Three years ago, journalist Kevin Arnovitz questioned an NBA executive about a player who had "fallen off the NBA map." In response, the executive lamented the state of mental care in the NBA. "We don't do a very good job with mental health," he said. "We don't have any answers, and we're not doing a very good job looking for them."
Several months later, the general manager of a different NBA team was given, upon request, $30 million from the team owner to invest in a mental health program for a player that was struggling with his own issues. The manager realized, however, that money wasn't necessarily the issue and wasn't enough to adequately deal with the issues in the NBA that could be contributing to mental health problems. He cited several things as the possible cause of the problem. Among them is the NBA's code of confidentiality, which prevents players and psychologists from discussing their struggles and successes, and the difficulty of dealing with mental health issues (as opposed to physical health issues, which are easier and clearer to diagnose and treat).
Larry Sanders' Departure From the Milwaukee Bucks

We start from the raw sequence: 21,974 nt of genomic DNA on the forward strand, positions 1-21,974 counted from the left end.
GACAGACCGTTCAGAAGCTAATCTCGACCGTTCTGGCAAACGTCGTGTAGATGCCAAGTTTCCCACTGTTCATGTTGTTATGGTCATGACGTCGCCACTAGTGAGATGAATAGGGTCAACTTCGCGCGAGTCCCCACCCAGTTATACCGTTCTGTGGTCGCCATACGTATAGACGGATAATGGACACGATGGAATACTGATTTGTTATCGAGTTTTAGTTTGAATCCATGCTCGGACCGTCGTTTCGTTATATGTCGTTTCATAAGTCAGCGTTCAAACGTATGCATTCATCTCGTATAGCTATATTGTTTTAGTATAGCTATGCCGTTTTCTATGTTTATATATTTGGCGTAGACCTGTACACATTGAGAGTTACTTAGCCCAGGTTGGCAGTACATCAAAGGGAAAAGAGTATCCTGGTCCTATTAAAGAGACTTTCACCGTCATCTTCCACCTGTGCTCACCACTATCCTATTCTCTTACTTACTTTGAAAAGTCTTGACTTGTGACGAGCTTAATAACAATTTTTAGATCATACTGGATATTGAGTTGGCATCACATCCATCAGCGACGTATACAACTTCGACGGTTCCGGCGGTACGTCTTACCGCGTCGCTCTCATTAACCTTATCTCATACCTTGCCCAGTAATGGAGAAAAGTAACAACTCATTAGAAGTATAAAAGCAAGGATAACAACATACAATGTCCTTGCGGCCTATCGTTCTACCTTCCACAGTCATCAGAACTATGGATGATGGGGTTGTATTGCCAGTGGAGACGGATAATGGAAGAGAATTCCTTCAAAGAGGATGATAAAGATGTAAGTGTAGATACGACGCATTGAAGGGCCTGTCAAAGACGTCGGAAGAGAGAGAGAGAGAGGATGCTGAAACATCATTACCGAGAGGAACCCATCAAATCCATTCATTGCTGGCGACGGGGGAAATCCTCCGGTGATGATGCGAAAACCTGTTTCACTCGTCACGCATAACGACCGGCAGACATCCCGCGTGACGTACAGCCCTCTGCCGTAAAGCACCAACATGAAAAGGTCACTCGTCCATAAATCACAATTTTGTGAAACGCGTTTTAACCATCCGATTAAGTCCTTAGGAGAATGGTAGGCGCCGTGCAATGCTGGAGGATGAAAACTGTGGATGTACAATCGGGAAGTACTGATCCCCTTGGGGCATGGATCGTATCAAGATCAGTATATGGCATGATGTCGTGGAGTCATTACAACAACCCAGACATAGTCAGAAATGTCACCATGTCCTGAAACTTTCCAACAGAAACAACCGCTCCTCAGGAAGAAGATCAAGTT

There have been several similar incidents through the years, and mental health issues in the NBA have again become the center of media attention this year, with the February 2015 departure of Larry Sanders from the NBA. The Milwaukee bucks bought out the player's contract at the end of February, after he departed from the NBA in December for "personal reasons."
Sanders clarified these personal reasons on the February 25th in a video and blog post made on the Player Tribune. Surprisingly, he spent a good part of the video talking about his happiness and his mental health. Sanders discloses that when he left the NBA, he enrolled in Roger Memorial Hospital's program for depression, anxiety, and mood disorders. He discusses how the program "taught [him] a lot about what's important… and where [he] wants to devote his time and energy."
The Rainbow Shot
Larry Sanders also addressed the stigma of mental health issues in the NBA: "I think this seemed to be a desirable, lucrative job and position so people say 'How could you be unhappy there, how could that be a place you don't wanna be?'" In the end, Sanders asserts that his health and happiness come first. He reminds the viewers that he's a person, father, and artist, and that being an NBA player is only one facet of his life.
Although the NBA still has a long way to go in adequately treating their players' mental health issues, perhaps the honesty of Sanders' video has helped and comforted other players, as well as anyone who has ever struggled with giving up what other people value in order to pursue their own happiness.
Date of original publication: April 27, 2015.
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